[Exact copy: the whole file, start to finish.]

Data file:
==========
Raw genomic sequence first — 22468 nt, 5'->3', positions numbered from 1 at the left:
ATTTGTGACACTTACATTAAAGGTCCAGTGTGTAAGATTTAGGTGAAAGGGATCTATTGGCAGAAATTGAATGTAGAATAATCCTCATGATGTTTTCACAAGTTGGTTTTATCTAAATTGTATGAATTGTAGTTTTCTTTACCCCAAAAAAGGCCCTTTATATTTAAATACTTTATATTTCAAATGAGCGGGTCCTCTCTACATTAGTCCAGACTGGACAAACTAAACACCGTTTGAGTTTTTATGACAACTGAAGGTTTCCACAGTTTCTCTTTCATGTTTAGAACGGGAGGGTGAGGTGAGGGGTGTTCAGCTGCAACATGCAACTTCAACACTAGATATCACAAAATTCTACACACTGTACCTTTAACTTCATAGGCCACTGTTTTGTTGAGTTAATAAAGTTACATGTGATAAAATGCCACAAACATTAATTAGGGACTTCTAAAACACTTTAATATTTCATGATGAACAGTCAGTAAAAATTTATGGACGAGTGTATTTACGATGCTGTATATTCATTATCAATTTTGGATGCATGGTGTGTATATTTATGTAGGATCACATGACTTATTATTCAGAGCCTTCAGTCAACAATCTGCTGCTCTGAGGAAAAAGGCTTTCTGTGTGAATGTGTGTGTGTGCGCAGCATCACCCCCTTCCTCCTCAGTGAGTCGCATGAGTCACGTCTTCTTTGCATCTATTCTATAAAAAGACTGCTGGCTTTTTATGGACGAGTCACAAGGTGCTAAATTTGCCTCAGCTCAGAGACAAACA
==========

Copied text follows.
Raw genomic sequence first — 22468 nt, 5'->3', positions numbered from 1 at the left:
ATTTGTGACACTTACATTAAAGGTCCAGTGTGTAAGATTTAGGTGAAAGGGATCTATTGGCAGAAATTGAATGTAGAATAATCCTCATGATGTTTTCACAAGTTGGTTTTATCTAAATTGTATGAATTGTAGTTTTCTTTACCCCAAAAAAGGCCCTTTATATTTAAATACTTTATATTTCAAATGAGCGGGTCCTCTCTACATTAGTCCAGACTGGACAAACTAAACACCGTTTGAGTTTTTATGACAACTGAAGGTTTCCACAGTTTCTCTTTCATGTTTAGAACGGGAGGGTGAGGTGAGGGGTGTTCAGCTGCAACATGCAACTTCAACACTAGATATCACAAAATTCTACACACTGTACCTTTAACTTCATAGGCCACTGTTTTGTTGAGTTAATAAAGTTACATGTGATAAAATGCCACAAACATTAATTAGGGACTTCTAAAACACTTTAATATTTCATGATGAACAGTCAGTAAAAATTTATGGACGAGTGTATTTACGATGCTGTATATTCATTATCAATTTTGGATGCATGGTGTGTATATTTATGTAGGATCACATGACTTATTATTCAGAGCCTTCAGTCAACAATCTGCTGCTCTGAGGAAAAAGGCTTTCTGTGTGAATGTGTGTGTGTGCGCAGCATCACCCCCTTCCTCCTCAGTGAGTCGCATGAGTCACGTCTTCTTTGCATCTATTCTATAAAAAGACTGCTGGCTTTTTATGGACGAGTCACAAGGTGCTAAATTTGCCTCAGCTCAGAGACAAACA